Our premium wood pellets contain no additives, scraps, or non-wood elements. They are manufactured with a mixture of northern Wisconsin hardwood species including aspen, ash, basswood, birch, maple and oak. To the best of our knowledge, there are no standards for barbecue wood pellets.

    Premium Indeck Energy™ Wood Pellets contain:
    • NO inorganic additives
    • NO wood glues
    • NO wood derived from low-quality sources - like pallets or other scrap
    • Hardwood blend
     
  6. mowin

    mowin Master of the Pit

    I wouldn't use them. Just don't trust that there's no glue, stain, ECT in them. Also made up from so many different woods with very light smoke flavor. The answer to the question "can I use these in my pellet grill"? Well, they didn't answer it... They don't say you can, but they don't say you can't.
     
  7. motocrash

    motocrash Master of the Pit OTBS Member

    Exactly,and they state all hardwood and name the species and then state 5-10% softwood elsewhere on their site.
    • NO inorganic additives - what organic additives are in there??
    It's all shifty to me.
     
  8. ross77

    ross77 Smoking Fanatic

    Understandable. But their is no guarantee that BBQ pellets are any better. Adding BBQ or Cooking pellets to the name is marketing. The heating pellets are regulated and required to meet standards. The only benefit to BBQ pellets IMO is the ability to select specific woods but even some of those are blended with maple or oak filler. As long as the heating pellets are premium hardwood I’ve got no problem with it. I’d be willing to bet they are very similar to typical competition BBQ pellet blends.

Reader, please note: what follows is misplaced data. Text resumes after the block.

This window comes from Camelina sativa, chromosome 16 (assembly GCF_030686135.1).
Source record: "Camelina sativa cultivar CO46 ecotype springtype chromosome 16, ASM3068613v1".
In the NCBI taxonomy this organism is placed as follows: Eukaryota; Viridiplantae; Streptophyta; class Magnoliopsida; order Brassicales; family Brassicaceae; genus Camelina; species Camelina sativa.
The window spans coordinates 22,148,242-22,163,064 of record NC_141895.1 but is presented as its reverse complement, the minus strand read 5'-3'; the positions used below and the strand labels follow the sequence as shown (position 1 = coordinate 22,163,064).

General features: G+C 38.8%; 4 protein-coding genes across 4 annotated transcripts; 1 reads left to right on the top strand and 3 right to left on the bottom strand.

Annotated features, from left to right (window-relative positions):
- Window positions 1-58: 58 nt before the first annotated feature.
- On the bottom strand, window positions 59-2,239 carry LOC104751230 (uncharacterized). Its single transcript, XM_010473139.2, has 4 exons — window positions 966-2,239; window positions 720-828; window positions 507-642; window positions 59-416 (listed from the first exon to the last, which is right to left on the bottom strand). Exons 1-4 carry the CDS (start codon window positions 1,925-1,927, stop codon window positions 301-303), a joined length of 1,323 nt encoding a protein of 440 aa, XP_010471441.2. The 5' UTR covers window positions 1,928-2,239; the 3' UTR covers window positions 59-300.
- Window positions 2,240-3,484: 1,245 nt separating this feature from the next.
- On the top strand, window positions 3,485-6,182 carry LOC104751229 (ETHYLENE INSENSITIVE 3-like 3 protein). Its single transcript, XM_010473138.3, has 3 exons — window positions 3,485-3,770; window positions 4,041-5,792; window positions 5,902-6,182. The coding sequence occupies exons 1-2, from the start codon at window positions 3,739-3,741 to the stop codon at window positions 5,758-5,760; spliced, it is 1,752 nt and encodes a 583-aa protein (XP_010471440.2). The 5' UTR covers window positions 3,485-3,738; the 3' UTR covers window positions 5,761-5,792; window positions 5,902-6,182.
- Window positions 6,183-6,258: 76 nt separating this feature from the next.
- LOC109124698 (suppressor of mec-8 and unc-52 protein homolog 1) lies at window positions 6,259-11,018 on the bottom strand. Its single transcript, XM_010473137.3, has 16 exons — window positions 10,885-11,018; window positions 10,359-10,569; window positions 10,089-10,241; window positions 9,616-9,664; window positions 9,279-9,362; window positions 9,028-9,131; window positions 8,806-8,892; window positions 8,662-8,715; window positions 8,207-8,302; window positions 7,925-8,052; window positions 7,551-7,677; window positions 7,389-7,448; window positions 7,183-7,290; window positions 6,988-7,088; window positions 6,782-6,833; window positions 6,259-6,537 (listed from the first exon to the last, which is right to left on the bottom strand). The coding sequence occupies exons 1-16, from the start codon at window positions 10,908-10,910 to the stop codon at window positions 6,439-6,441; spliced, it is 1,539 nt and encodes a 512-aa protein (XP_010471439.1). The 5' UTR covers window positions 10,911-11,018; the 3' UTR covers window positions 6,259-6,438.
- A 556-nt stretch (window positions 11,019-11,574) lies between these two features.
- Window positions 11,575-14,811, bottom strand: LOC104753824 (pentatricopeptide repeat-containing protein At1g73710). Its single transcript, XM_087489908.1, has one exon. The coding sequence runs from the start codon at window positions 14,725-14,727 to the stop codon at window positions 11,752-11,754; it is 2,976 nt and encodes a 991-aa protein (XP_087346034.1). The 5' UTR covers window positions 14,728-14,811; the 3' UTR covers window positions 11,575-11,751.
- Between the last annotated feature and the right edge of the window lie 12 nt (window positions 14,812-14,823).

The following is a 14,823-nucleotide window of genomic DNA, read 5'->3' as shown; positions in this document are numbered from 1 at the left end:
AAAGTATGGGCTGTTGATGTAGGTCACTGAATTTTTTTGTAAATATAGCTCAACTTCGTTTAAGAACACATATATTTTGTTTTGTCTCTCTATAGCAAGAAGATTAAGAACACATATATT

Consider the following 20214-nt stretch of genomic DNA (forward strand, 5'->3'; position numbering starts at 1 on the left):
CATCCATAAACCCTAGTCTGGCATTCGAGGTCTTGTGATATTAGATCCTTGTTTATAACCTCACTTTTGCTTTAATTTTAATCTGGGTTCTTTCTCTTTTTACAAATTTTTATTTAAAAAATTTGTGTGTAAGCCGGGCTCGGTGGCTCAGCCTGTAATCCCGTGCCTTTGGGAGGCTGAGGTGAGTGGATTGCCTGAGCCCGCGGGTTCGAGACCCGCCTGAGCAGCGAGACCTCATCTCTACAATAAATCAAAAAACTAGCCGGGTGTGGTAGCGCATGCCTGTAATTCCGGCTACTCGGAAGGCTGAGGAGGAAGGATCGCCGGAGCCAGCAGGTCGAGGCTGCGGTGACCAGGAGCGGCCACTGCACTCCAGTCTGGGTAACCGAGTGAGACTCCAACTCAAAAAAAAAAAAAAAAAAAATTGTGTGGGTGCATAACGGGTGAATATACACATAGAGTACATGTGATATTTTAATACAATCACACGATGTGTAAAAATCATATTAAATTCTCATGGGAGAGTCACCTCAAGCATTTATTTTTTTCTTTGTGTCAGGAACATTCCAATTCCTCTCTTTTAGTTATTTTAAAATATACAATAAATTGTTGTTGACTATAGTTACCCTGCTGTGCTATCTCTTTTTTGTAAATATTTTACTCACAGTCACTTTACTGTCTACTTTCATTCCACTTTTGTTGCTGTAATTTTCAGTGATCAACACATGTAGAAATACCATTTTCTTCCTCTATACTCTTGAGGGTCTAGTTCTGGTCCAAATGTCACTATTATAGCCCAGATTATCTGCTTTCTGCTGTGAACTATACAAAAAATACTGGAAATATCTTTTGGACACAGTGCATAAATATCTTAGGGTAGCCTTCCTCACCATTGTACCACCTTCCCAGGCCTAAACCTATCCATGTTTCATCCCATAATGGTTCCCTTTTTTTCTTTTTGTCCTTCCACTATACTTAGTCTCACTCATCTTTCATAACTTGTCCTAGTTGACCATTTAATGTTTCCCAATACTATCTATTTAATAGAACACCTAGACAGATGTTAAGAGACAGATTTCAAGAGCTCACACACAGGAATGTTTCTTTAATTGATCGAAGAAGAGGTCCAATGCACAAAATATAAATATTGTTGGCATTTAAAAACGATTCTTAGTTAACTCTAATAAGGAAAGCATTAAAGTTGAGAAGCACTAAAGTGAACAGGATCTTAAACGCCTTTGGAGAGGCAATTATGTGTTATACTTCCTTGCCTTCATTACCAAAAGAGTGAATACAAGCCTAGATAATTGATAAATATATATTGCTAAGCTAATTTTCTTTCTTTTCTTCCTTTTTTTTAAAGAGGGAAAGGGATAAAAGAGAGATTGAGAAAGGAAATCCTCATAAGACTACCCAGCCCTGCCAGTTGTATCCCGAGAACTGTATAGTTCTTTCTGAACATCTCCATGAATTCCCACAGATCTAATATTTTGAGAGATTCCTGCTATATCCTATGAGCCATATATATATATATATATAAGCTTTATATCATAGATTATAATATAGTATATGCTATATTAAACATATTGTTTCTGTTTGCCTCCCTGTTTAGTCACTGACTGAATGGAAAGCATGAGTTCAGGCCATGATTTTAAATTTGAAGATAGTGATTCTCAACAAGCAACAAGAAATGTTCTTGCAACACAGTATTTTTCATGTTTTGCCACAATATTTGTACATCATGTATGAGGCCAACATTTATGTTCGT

9. motocrash

    motocrash Master of the Pit OTBS Member

    Cook'em up Dude.
     
  10. troutman

    troutman Smoking Fanatic SMF Premier Member

    Yea if you're happy with them use them. After all they are a source of heat, if they claim no funny stuff than they are probably alright. Best check your equipment and make sure they are not screwing things up in there. I gotta admit; however, $4 a bag is almost 10x less than what I pay for Lumber Jack !!! Are we getting ripped off ? This was one of the main reasons I didn't become a pellethead until recently :(
     
  11. daveomak

    daveomak Epic Pitmaster OTBS Member SMF Premier Member